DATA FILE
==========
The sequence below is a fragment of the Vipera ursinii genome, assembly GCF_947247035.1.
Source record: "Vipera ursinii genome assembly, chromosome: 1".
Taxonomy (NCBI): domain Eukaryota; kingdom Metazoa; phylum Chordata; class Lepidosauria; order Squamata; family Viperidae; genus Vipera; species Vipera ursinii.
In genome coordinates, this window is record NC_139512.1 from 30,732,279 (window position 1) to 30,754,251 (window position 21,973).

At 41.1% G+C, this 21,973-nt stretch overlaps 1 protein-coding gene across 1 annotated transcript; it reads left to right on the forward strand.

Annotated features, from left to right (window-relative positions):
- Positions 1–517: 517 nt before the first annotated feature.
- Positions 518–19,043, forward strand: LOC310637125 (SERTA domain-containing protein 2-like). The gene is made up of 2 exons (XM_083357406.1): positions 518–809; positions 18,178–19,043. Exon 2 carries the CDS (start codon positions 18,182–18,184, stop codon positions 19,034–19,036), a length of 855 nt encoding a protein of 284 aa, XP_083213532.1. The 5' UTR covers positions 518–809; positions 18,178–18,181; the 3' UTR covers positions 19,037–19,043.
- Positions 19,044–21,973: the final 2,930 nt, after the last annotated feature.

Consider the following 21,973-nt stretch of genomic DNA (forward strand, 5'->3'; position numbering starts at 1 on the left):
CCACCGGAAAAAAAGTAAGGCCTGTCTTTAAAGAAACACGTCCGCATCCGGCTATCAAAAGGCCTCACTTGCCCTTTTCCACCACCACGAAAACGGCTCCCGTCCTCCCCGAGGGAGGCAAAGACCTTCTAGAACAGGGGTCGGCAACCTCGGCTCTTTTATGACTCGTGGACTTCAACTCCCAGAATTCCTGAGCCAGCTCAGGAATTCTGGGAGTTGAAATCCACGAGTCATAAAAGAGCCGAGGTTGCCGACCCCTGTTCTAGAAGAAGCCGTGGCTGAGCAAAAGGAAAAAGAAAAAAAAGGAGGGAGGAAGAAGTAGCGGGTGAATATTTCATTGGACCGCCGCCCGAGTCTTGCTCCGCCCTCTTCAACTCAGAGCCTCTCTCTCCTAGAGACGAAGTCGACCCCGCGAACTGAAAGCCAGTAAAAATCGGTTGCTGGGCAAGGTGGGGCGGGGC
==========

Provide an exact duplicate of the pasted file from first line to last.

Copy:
The sequence below is a fragment of the Vipera ursinii genome, assembly GCF_947247035.1.
Source record: "Vipera ursinii genome assembly, chromosome: 1".
Taxonomy (NCBI): domain Eukaryota; kingdom Metazoa; phylum Chordata; class Lepidosauria; order Squamata; family Viperidae; genus Vipera; species Vipera ursinii.
In genome coordinates, this window is record NC_139512.1 from 30,732,279 (window position 1) to 30,754,251 (window position 21,973).

At 41.1% G+C, this 21,973-nt stretch overlaps 1 protein-coding gene across 1 annotated transcript; it reads left to right on the forward strand.

Annotated features, from left to right (window-relative positions):
- Positions 1–517: 517 nt before the first annotated feature.
- Positions 518–19,043, forward strand: LOC310637125 (SERTA domain-containing protein 2-like). The gene is made up of 2 exons (XM_083357406.1): positions 518–809; positions 18,178–19,043. Exon 2 carries the CDS (start codon positions 18,182–18,184, stop codon positions 19,034–19,036), a length of 855 nt encoding a protein of 284 aa, XP_083213532.1. The 5' UTR covers positions 518–809; positions 18,178–18,181; the 3' UTR covers positions 19,037–19,043.
- Positions 19,044–21,973: the final 2,930 nt, after the last annotated feature.

Consider the following 21,973-nt stretch of genomic DNA (forward strand, 5'->3'; position numbering starts at 1 on the left):
CCACCGGAAAAAAAGTAAGGCCTGTCTTTAAAGAAACACGTCCGCATCCGGCTATCAAAAGGCCTCACTTGCCCTTTTCCACCACCACGAAAACGGCTCCCGTCCTCCCCGAGGGAGGCAAAGACCTTCTAGAACAGGGGTCGGCAACCTCGGCTCTTTTATGACTCGTGGACTTCAACTCCCAGAATTCCTGAGCCAGCTCAGGAATTCTGGGAGTTGAAATCCACGAGTCATAAAAGAGCCGAGGTTGCCGACCCCTGTTCTAGAAGAAGCCGTGGCTGAGCAAAAGGAAAAAGAAAAAAAAGGAGGGAGGAAGAAGTAGCGGGTGAATATTTCATTGGACCGCCGCCCGAGTCTTGCTCCGCCCTCTTCAACTCAGAGCCTCTCTCTCCTAGAGACGAAGTCGACCCCGCGAACTGAAAGCCAGTAAAAATCGGTTGCTGGGCAAGGTGGGGCGGGGC